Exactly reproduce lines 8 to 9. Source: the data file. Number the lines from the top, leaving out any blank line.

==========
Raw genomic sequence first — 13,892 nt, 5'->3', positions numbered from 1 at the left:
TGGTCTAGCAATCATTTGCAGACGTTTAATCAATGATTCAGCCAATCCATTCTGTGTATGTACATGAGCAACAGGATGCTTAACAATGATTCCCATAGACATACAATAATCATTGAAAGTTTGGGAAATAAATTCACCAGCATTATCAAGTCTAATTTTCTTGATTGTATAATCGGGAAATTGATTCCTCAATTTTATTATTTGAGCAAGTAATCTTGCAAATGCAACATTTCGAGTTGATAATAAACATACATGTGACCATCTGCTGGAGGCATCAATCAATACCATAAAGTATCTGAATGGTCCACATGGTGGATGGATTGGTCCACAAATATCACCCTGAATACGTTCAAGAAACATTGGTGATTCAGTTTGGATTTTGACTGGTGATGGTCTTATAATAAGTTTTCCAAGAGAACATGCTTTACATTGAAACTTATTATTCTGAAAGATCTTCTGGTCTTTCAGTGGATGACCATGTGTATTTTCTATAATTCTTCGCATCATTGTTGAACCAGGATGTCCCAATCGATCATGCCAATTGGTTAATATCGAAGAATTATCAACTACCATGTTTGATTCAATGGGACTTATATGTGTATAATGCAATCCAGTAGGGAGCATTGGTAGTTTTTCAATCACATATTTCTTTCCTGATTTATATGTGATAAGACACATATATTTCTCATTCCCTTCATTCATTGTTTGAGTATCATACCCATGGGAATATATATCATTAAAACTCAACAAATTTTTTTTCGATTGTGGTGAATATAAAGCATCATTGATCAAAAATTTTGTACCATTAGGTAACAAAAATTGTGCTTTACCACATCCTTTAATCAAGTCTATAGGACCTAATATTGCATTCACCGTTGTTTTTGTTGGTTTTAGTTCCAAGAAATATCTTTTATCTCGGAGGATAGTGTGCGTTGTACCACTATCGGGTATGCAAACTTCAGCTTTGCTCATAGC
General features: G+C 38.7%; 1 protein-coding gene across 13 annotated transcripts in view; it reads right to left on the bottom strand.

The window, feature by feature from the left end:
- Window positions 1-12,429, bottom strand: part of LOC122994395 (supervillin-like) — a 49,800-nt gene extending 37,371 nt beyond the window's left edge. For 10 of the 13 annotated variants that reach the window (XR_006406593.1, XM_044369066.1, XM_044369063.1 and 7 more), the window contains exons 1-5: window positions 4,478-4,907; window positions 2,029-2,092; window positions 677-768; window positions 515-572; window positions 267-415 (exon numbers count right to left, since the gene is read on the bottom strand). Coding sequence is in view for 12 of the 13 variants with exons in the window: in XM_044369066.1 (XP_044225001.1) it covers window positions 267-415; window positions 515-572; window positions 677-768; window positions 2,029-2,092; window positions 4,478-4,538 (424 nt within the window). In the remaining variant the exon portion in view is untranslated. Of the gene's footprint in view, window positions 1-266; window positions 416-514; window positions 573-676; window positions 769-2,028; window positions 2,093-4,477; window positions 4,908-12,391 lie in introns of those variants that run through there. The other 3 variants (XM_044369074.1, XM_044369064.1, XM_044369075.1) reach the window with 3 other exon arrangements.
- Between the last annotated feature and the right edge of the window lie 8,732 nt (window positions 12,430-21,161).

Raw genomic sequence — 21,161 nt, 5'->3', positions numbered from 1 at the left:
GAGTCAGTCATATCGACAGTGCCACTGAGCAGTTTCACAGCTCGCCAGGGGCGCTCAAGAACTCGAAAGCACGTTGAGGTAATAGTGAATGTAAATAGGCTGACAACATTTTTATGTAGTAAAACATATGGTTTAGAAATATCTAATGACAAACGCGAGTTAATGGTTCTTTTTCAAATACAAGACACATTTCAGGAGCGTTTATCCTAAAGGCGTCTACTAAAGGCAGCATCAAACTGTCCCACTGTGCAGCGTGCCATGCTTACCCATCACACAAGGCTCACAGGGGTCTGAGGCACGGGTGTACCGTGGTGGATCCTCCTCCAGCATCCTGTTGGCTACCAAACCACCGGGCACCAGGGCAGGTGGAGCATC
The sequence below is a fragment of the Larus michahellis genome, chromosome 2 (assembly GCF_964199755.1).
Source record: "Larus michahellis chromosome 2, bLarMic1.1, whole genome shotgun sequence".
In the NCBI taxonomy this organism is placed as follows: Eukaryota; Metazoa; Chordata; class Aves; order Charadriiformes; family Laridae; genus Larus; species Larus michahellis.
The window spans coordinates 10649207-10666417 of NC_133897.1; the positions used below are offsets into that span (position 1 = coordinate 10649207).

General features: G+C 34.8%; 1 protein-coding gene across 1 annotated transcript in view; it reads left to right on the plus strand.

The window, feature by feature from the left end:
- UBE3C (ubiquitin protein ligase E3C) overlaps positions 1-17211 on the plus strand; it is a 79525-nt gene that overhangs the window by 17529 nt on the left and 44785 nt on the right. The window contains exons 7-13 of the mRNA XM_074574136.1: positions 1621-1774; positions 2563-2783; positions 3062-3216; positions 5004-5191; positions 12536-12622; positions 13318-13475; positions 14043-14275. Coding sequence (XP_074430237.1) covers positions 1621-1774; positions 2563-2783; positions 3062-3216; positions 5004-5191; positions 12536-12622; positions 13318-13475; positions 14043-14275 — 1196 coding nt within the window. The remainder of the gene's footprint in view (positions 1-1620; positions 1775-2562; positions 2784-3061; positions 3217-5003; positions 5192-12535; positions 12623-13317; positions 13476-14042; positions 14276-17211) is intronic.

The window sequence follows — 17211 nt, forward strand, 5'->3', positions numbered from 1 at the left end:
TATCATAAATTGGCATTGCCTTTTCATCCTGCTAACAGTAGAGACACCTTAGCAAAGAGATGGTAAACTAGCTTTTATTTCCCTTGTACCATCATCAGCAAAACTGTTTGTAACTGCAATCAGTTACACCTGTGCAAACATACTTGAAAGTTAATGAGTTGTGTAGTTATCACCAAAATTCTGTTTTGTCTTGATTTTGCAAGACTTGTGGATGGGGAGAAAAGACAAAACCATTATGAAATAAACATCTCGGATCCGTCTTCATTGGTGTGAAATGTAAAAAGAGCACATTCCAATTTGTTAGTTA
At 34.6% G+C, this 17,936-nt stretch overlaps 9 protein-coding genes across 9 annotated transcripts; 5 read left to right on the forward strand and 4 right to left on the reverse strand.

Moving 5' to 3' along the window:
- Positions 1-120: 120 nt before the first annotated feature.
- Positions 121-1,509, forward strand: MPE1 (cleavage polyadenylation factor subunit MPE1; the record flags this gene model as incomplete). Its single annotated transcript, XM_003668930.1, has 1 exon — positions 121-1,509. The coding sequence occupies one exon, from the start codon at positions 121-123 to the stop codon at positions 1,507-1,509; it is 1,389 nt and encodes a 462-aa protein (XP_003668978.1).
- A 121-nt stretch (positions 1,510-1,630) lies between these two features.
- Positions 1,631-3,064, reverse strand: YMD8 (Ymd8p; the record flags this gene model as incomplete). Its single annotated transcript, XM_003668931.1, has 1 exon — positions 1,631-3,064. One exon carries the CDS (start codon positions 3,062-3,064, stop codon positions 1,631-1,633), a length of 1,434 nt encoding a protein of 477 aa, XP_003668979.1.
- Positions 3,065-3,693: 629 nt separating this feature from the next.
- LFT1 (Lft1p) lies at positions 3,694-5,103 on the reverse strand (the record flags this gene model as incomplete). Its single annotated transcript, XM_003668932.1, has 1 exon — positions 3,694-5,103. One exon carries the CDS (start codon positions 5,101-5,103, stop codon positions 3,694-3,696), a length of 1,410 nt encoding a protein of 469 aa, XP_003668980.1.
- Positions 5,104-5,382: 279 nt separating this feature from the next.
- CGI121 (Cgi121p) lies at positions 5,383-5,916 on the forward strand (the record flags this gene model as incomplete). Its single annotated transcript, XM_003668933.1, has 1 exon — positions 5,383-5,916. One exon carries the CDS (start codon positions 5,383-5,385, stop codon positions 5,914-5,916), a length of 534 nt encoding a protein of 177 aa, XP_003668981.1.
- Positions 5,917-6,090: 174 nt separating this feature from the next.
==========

GAGTCAGTCATATCGACAGTGCCACTGAGCAGTTTCACAGCTCGCCAGGGGCGCTCAAGAACTCGAAAGCACGTTGAGGTAATAGTGAATGTAAATAGGCTGACAACATTTTTATGTAGTAAAACATATGGTTTAGAAATATCTAATGACAAACGCGAGTTAATGGTTCTTTTTCAAATACAAGACACATTTCAGGAGCGTTTATCCTAAAGGCGTCTACTAAAGGCAGCATCAAACTGTCCCACTGTGCAGCGTGCCATGCTTACCCATCACACAAGGCTCACAGGGGTCTGAGGCACGGGTGTACCGTGGTGGATCCTCCTCCAGCATCCTGTTGGCTACCAAACCACCGGGCACCAGGGCAGGTGGAGCATC
The sequence below is a fragment of the Larus michahellis genome, chromosome 2 (assembly GCF_964199755.1).